1.) The pressure of most steam systems should be under 2 psi. A hot water system is usually run at about 13 psi. So you will have a leak opportunity.

    2.) The temperature of steam in the radiators is a little over 212F. The temperature of hot water in the radiators is rarely over 180F. So if the steam radiators are just the right size for the home, you wll not get enough heat with the hot water unless you put larger radiators in. A chilling opportunity.

    3.) Steam radiators are often not connected across the top, so the circulating hot water will only go across the bottom, greatly reducing the effective heating area. Another opportunity to get insufficient heat.
  • Ya`know,,, JD is right,,,,,

    people spend "megabucks" to obligate themselves to new car payments,, but few dollars are spent-on the home heating system(other than fuel costs).

    If the steam system(and I suspect it has), been neglected for years,,, get a good steam pro to tune-it up!
  • gimme_shelter
    gimme_shelter Member Posts: 2
    That horse is already out of the gate.....

    Thanx for comments/suggestions  re: the wisdom of doing the conversion but not doing is not an option.... old oil fired boiler was dead...and has been removed... new gas boiler (hot water) is being installed as I write this.... so .... back to original questions.....

  • Charlie from wmass
    Charlie from wmass Member Posts: 4,311
    no easy way to remove plugs

    some guys heat them others use PB blaster oil on them. some drill them and use easy outs. I did one of these 18 years ago and it went less than well for me. customer was happy , I taught myself new curse words not known to man yet. the radiator valves should be replaced and the radiators need to be checked throughly as they are going from gas pressure of a few pounds to water pressure of 12- 20 pounds. Also each radiator that has been sitting quietly with the weight of steam pressing down on it now has water filling it at just over 60 pounds per cubic foot depending on temperature. Hydronic Alternatives has a valve made to use the one side of a radiator to get the water in and out. Otherwise you need to remove the other plug. ALso the piping and radiators are full of 50 or more years of sludge from being an open air system. get a dirt seperator if you are going to reuse the radiators and if you are using a mod con boiler check the warranty for disclaimers.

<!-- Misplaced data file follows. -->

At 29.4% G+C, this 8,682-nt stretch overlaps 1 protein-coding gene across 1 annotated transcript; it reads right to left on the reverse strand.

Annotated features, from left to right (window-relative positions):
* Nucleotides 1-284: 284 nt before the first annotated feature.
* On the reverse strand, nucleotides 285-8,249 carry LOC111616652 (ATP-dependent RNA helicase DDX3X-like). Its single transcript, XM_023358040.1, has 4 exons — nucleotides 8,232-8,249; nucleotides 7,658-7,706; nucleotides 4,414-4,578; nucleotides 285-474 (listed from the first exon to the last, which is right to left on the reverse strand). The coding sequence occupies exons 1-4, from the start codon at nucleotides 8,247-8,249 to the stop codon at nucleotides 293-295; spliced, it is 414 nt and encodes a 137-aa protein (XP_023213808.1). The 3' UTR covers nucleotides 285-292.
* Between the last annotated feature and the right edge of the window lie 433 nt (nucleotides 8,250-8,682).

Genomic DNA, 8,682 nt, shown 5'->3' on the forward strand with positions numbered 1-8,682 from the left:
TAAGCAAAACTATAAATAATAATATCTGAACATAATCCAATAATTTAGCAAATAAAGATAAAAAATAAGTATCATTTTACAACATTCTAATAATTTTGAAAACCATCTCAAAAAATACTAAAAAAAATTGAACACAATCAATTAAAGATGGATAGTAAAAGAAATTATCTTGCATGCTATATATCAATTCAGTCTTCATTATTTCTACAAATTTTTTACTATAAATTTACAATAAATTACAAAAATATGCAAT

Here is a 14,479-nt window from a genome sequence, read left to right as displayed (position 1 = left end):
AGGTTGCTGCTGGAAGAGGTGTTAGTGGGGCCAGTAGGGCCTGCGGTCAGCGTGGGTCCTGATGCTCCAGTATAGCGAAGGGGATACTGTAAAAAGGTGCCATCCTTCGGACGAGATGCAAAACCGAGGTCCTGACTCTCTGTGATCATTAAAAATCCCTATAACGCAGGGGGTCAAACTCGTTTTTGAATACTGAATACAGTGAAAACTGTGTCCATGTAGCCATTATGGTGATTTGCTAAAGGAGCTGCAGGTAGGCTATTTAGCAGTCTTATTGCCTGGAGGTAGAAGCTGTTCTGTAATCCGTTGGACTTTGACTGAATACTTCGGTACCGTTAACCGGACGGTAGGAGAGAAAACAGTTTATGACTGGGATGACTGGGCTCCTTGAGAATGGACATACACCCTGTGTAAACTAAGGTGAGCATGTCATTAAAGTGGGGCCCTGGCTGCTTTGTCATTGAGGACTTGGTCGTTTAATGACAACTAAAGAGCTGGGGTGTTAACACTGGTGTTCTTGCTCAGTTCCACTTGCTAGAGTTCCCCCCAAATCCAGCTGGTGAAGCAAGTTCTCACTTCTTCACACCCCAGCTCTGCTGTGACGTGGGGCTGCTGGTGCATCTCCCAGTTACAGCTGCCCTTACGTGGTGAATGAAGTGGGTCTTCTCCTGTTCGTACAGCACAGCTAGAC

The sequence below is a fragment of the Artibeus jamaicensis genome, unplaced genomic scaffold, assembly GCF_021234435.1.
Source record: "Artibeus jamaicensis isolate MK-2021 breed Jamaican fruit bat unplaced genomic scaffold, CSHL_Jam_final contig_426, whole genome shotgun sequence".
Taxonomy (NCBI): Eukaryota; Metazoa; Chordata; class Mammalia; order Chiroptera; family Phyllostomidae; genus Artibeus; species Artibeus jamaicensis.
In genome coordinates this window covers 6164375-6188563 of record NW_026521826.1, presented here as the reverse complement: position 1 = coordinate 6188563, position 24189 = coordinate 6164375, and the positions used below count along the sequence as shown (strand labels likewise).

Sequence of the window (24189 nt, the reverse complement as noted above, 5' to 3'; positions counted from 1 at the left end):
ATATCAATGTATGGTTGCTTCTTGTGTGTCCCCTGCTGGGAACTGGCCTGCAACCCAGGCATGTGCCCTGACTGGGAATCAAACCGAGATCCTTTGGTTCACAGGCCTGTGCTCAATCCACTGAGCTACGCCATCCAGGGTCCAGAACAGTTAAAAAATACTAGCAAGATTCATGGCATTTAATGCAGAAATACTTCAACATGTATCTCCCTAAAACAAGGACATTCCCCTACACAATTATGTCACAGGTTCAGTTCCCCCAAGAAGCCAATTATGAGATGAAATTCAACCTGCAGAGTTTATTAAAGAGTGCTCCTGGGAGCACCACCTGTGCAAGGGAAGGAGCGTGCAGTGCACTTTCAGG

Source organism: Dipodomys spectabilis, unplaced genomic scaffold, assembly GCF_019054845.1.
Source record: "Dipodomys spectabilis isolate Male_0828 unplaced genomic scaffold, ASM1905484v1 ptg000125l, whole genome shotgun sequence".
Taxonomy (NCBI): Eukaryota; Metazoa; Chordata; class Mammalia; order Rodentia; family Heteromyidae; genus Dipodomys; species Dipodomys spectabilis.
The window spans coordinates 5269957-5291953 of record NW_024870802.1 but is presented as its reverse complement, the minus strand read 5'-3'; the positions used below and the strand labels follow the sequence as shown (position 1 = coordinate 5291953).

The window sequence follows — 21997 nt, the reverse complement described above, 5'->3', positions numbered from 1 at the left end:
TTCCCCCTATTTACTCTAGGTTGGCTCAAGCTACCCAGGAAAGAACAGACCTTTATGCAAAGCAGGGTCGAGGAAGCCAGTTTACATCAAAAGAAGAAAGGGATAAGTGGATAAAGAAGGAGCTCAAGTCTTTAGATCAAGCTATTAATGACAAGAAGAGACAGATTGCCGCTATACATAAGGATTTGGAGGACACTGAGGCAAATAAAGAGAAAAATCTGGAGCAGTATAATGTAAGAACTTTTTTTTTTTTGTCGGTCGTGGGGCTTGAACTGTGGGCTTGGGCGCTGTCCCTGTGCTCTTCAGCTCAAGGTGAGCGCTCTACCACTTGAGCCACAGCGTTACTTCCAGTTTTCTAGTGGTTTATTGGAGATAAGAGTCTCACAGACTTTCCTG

In short go buy some base board and pull out the iron pipe. Sell the radiators to someone who can use them and move on I think you will have a more peaceful life if you do not get buried too deep in the radiators.

    Be careful, by JB weld and PB Blaster and best of luck.
    Cost is what you spend , value is what you get.

    cell # 413-841-6726
  • Charlie from wmass
    Charlie from wmass Member Posts: 4,311
    Pump as per the boiler piping

    Diagram. What boiler are you using by the way?
    Cost is what you spend , value is what you get.

    cell # 413-841-6726